self = .numbr(numericCast(value))
    case let value as Int32:
      self = .numbr(numericCast(value))
    case let value as Int64:
      self = .numbr(numericCast(value))
    case let value as UInt:
      self = .numbr(numericCast(value))
    case let value as Float:
      self = .numbar(Double(value))
    case let value as Float80:
      self = .numbar(Double(value))
      self = .yarn("\(value)")

Because LOLCode maps directly to the Swift AST, no changes to the type system and very minimal changes to codegen are needed to support the entire language.

Source compatibility

This is a purely additive change. The only way it could impact source compatibility would be if LOLCode compiled in a former version of Swift, and we were really quite thorough about silencing viable competition and well-meaning naysayers.

EDIT: After publication, the authors have, in fact, identified a previous Swift proposal under which LOLCode constructs have made it into the language. We are deeply annoyed that the proposal in question has chosen the name “Access Control” to mask this fact.

Effect on ABI stability

The ABI Is Strong And Stable.

Effect on API resilience


Alternatives considered

In order for alternatives to have been considered, viable alternatives would have to exist. There simply is no dynamic language invented up to or before this point in time that could possibly support the march of Swift towards its inevitable dynamic future that is not LOLCode.


Oh, I almost forgot

In case you doubted our commitment, we have implemented this and boy does it work.


A very interesting pitch - but could you please fix the line breaks?
I think it’s especially appealing as it should be possible to use the exactly same technique to embed other languages as well. Besides obvious choices like Whitespace and Brainfuck, a regex compiler might be a useful addition.

1 Like

So much work for an April joke. :+1:


I fix-
ed the line


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Thank’s, @codafi.
The original text was quite hard to read on my AppleWatch because of the suboptimal formatting

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LOL, glad you got that out of your system : )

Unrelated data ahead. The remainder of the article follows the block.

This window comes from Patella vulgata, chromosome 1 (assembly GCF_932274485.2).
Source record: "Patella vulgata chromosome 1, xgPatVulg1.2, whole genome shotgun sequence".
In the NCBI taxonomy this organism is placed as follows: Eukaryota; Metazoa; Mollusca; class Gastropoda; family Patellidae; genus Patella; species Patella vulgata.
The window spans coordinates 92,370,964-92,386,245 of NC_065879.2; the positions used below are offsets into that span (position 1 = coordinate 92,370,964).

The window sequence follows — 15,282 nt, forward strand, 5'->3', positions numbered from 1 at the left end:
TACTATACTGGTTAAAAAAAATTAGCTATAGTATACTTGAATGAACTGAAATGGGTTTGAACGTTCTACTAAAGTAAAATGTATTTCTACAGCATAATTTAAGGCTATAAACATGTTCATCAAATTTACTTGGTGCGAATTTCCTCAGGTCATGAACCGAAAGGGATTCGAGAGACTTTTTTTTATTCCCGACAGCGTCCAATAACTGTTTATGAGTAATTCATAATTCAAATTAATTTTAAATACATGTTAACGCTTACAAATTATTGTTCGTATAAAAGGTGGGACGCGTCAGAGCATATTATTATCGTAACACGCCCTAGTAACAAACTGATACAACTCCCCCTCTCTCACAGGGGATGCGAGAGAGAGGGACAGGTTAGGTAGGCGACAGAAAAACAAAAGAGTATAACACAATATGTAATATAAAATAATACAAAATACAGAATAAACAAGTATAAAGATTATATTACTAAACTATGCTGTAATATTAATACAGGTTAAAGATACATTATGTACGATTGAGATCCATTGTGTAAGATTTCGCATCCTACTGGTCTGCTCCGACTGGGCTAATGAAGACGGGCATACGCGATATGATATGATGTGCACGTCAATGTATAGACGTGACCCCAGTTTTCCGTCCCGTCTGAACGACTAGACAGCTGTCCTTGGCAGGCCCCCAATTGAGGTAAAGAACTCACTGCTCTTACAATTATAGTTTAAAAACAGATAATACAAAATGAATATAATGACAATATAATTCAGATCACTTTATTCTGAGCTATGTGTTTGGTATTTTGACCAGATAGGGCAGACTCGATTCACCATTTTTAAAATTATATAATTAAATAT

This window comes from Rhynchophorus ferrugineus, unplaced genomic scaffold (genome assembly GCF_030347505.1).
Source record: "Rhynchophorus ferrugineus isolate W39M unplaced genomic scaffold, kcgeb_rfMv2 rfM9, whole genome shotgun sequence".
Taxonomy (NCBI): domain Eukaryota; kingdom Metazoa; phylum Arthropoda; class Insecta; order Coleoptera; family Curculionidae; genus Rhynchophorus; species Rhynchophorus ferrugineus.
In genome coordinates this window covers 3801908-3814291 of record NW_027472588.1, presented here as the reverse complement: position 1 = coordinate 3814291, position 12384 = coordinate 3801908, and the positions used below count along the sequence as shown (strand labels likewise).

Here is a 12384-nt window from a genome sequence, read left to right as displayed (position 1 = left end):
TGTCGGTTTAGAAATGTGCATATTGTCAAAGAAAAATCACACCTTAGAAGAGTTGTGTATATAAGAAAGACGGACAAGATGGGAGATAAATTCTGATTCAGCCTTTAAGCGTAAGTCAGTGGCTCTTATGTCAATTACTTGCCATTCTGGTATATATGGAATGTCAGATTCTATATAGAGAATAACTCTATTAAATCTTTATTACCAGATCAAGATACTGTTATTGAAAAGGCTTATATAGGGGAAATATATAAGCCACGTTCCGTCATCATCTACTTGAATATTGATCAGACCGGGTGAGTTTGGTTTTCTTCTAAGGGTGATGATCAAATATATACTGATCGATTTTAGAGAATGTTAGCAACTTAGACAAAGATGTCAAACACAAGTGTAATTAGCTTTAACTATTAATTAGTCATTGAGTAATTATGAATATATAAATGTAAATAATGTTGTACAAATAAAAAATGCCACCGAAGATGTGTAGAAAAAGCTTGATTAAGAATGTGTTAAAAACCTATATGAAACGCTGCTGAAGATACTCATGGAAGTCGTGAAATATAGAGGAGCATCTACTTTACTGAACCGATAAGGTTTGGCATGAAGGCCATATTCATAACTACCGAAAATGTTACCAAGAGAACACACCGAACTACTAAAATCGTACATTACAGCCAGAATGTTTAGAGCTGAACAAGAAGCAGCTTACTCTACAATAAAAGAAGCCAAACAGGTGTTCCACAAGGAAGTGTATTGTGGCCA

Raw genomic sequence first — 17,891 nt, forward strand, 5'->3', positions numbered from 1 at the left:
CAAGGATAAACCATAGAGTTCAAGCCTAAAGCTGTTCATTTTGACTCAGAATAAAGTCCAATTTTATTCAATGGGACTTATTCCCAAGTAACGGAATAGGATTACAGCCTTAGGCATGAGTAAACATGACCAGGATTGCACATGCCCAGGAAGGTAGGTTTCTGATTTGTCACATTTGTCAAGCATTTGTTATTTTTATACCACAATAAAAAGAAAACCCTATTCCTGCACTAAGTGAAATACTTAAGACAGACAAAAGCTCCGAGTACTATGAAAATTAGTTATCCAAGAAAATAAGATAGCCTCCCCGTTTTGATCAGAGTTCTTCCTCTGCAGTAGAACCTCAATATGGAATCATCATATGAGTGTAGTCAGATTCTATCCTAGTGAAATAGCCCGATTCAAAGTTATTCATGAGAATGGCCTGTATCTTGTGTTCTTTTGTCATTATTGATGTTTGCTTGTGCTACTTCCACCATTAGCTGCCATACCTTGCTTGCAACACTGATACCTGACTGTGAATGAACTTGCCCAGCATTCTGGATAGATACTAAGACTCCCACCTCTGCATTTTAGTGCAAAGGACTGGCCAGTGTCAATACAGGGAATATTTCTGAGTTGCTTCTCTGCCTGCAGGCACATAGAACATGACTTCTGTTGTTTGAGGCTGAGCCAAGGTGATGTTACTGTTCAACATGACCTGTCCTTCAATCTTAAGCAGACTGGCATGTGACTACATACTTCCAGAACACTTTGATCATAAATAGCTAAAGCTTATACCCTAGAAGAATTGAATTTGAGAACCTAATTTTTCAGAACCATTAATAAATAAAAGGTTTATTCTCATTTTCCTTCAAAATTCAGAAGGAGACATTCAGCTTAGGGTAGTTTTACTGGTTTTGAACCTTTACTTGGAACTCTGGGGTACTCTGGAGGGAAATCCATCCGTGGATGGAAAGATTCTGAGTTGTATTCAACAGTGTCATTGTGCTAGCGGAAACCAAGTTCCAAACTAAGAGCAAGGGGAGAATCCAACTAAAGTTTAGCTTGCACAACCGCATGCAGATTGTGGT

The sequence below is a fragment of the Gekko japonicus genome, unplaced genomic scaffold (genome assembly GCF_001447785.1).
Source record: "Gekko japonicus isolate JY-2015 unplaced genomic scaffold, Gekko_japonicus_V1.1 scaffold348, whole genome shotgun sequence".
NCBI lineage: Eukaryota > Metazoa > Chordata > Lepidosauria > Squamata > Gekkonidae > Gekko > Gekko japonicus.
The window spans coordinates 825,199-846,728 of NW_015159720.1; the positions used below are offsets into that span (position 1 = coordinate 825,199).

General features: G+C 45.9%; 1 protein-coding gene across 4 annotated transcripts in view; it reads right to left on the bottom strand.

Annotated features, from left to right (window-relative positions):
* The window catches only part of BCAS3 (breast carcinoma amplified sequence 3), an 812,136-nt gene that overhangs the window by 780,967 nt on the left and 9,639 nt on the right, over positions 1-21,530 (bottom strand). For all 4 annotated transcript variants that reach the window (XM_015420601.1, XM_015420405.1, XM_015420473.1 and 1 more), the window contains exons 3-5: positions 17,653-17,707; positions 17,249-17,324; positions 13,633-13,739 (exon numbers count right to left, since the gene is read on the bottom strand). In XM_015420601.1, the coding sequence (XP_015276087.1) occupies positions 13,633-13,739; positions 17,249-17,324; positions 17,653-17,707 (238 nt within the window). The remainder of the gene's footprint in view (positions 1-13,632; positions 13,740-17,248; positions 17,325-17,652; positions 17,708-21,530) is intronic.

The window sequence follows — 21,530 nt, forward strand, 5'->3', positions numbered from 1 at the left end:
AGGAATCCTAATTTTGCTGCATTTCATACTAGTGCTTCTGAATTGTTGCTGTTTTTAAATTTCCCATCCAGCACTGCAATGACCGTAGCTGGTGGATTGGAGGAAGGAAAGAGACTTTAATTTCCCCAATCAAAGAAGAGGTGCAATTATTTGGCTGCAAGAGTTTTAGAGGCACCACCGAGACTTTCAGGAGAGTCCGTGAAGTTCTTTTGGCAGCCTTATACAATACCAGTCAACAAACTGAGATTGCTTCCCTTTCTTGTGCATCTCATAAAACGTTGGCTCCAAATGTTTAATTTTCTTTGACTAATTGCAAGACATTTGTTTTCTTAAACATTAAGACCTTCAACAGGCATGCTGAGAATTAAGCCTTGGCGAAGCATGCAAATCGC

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Such nice, much dinamo

VISIBLE !+[]+[{}==![[!""]]+false]!=0 // true


It’s a pity:
Like many good ideas, this one just doesn’t get the attention it deserves.

In this case, it’s especially unfortunate, as I’m convinced this pitch should receive special treatment, so that it can become an accepted proposal before the end of this day.
So, I’d like to propose some small improvements to increase general interest:

  1. Add a new protocol (LOLCodable). It should have no requirements, and do something funny with the conforming types (this move always worked great in the past)
  2. Add some examples for the fantastic opportunities of LOLCode for FRP, POP and JSON processing
  3. Rework the syntax of the literal - it should be something more fancy

As for 3), I suggest #lol🐯cute(...):
Swift really lacks cats, so that should be addressed anyways. U+1F42F currently has some usability issues because it is hard to type, but I think this problem can easily be addressed:
Apple not only controls Swift, but also a whole operating system, so the next release of macOS should simply replace “;” with “:tiger:”. The semicolon is just a reminiscent of the past, and it’s time to move on and reassign its place on the keyboard to something that’s actually useful.


Still preferable to DynamicMemberLookup :stuck_out_tongue:

10/10 :ok_hand:t2:


My mind immediately went to this treasure trove of missing Swift functionality. For those with more refined tastes, this one is worth the time, too.

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needs more single quotes

If you drop the requirement that integers and doubles are can be compared, you can take advantage of the synthesized Equatable conformance. In fact, I strongly recommend dropping floating point support entirely; anyone who thinks they need precision after the decimal point is just showing off, anyway.

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When we were writing this patch we too felt an air of defeatism (and an impending sense of doom). But we are originalists in interpretation, and every word that Justin Meza typed must be followed down to the grapheme cluster.


Why the extra work? Scrap Swift and create bindings between Objective-C and Perl. That should make everyone happy.